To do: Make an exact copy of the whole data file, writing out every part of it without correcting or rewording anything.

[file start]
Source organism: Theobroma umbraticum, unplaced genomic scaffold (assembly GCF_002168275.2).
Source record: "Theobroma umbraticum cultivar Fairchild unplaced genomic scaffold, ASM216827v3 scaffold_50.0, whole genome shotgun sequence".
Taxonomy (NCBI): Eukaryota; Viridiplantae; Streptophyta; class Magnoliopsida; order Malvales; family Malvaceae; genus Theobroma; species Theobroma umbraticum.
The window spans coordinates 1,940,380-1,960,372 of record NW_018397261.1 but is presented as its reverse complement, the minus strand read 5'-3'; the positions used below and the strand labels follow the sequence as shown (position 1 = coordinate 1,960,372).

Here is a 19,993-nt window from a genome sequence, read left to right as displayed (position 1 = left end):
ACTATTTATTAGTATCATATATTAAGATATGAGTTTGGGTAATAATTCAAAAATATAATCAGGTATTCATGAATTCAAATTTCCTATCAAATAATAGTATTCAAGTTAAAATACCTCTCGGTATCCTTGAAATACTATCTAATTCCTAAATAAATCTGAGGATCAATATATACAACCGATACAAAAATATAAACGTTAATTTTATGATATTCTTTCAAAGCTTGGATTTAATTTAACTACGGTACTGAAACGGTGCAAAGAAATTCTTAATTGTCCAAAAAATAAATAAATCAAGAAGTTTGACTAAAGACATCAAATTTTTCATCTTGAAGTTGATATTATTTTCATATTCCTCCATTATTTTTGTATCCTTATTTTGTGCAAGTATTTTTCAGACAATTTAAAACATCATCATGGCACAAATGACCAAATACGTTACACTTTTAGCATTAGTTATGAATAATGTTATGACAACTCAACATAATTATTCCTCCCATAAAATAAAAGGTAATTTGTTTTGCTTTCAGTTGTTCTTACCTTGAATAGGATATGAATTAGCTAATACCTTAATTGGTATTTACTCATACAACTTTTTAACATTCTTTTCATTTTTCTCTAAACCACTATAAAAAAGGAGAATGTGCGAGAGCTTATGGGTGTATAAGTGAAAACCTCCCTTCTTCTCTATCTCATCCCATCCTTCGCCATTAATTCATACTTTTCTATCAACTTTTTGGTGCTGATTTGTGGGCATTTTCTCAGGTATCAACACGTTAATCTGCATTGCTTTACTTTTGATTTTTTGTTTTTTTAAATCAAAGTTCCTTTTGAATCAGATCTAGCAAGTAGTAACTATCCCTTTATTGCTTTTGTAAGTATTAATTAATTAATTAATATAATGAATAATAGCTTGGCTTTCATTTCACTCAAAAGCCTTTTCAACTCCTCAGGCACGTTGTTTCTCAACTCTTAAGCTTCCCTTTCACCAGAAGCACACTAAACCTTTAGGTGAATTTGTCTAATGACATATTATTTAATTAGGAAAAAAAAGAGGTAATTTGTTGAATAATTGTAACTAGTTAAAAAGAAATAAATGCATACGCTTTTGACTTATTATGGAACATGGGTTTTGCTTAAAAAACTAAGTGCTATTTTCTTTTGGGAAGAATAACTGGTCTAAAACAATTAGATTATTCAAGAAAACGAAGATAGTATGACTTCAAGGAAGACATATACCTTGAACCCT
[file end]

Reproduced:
Source organism: Theobroma umbraticum, unplaced genomic scaffold (assembly GCF_002168275.2).
Source record: "Theobroma umbraticum cultivar Fairchild unplaced genomic scaffold, ASM216827v3 scaffold_50.0, whole genome shotgun sequence".
Taxonomy (NCBI): Eukaryota; Viridiplantae; Streptophyta; class Magnoliopsida; order Malvales; family Malvaceae; genus Theobroma; species Theobroma umbraticum.
The window spans coordinates 1,940,380-1,960,372 of record NW_018397261.1 but is presented as its reverse complement, the minus strand read 5'-3'; the positions used below and the strand labels follow the sequence as shown (position 1 = coordinate 1,960,372).

Here is a 19,993-nt window from a genome sequence, read left to right as displayed (position 1 = left end):
ACTATTTATTAGTATCATATATTAAGATATGAGTTTGGGTAATAATTCAAAAATATAATCAGGTATTCATGAATTCAAATTTCCTATCAAATAATAGTATTCAAGTTAAAATACCTCTCGGTATCCTTGAAATACTATCTAATTCCTAAATAAATCTGAGGATCAATATATACAACCGATACAAAAATATAAACGTTAATTTTATGATATTCTTTCAAAGCTTGGATTTAATTTAACTACGGTACTGAAACGGTGCAAAGAAATTCTTAATTGTCCAAAAAATAAATAAATCAAGAAGTTTGACTAAAGACATCAAATTTTTCATCTTGAAGTTGATATTATTTTCATATTCCTCCATTATTTTTGTATCCTTATTTTGTGCAAGTATTTTTCAGACAATTTAAAACATCATCATGGCACAAATGACCAAATACGTTACACTTTTAGCATTAGTTATGAATAATGTTATGACAACTCAACATAATTATTCCTCCCATAAAATAAAAGGTAATTTGTTTTGCTTTCAGTTGTTCTTACCTTGAATAGGATATGAATTAGCTAATACCTTAATTGGTATTTACTCATACAACTTTTTAACATTCTTTTCATTTTTCTCTAAACCACTATAAAAAAGGAGAATGTGCGAGAGCTTATGGGTGTATAAGTGAAAACCTCCCTTCTTCTCTATCTCATCCCATCCTTCGCCATTAATTCATACTTTTCTATCAACTTTTTGGTGCTGATTTGTGGGCATTTTCTCAGGTATCAACACGTTAATCTGCATTGCTTTACTTTTGATTTTTTGTTTTTTTAAATCAAAGTTCCTTTTGAATCAGATCTAGCAAGTAGTAACTATCCCTTTATTGCTTTTGTAAGTATTAATTAATTAATTAATATAATGAATAATAGCTTGGCTTTCATTTCACTCAAAAGCCTTTTCAACTCCTCAGGCACGTTGTTTCTCAACTCTTAAGCTTCCCTTTCACCAGAAGCACACTAAACCTTTAGGTGAATTTGTCTAATGACATATTATTTAATTAGGAAAAAAAAGAGGTAATTTGTTGAATAATTGTAACTAGTTAAAAAGAAATAAATGCATACGCTTTTGACTTATTATGGAACATGGGTTTTGCTTAAAAAACTAAGTGCTATTTTCTTTTGGGAAGAATAACTGGTCTAAAACAATTAGATTATTCAAGAAAACGAAGATAGTATGACTTCAAGGAAGACATATACCTTGAACCCT